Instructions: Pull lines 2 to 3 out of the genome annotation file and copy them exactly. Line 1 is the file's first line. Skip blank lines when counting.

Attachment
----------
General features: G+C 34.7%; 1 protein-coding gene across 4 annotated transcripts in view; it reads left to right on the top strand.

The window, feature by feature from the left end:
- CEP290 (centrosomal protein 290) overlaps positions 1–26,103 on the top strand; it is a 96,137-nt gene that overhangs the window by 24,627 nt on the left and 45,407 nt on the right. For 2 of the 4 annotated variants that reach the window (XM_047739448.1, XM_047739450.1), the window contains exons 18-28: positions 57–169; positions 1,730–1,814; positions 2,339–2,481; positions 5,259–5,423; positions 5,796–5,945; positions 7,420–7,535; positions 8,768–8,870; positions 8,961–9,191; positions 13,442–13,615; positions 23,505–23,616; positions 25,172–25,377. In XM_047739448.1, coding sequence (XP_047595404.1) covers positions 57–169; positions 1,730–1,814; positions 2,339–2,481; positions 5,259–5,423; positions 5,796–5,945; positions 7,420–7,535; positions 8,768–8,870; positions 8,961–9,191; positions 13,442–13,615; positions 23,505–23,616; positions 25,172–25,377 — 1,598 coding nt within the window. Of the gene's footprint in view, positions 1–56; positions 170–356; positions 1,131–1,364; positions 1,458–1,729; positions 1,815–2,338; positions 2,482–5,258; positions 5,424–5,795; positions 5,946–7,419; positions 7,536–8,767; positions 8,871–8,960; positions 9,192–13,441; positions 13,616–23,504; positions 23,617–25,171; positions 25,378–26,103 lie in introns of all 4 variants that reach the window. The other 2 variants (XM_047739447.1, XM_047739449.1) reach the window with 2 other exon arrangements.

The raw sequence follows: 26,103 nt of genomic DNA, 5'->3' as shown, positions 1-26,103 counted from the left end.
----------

The window, feature by feature from the left end:
- CEP290 (centrosomal protein 290) overlaps positions 1–26,103 on the top strand; it is a 96,137-nt gene that overhangs the window by 24,627 nt on the left and 45,407 nt on the right. For 2 of the 4 annotated variants that reach the window (XM_047739448.1, XM_047739450.1), the window contains exons 18-28: positions 57–169; positions 1,730–1,814; positions 2,339–2,481; positions 5,259–5,423; positions 5,796–5,945; positions 7,420–7,535; positions 8,768–8,870; positions 8,961–9,191; positions 13,442–13,615; positions 23,505–23,616; positions 25,172–25,377. In XM_047739448.1, coding sequence (XP_047595404.1) covers positions 57–169; positions 1,730–1,814; positions 2,339–2,481; positions 5,259–5,423; positions 5,796–5,945; positions 7,420–7,535; positions 8,768–8,870; positions 8,961–9,191; positions 13,442–13,615; positions 23,505–23,616; positions 25,172–25,377 — 1,598 coding nt within the window. Of the gene's footprint in view, positions 1–56; positions 170–356; positions 1,131–1,364; positions 1,458–1,729; positions 1,815–2,338; positions 2,482–5,258; positions 5,424–5,795; positions 5,946–7,419; positions 7,536–8,767; positions 8,871–8,960; positions 9,192–13,441; positions 13,616–23,504; positions 23,617–25,171; positions 25,378–26,103 lie in introns of all 4 variants that reach the window. The other 2 variants (XM_047739447.1, XM_047739449.1) reach the window with 2 other exon arrangements.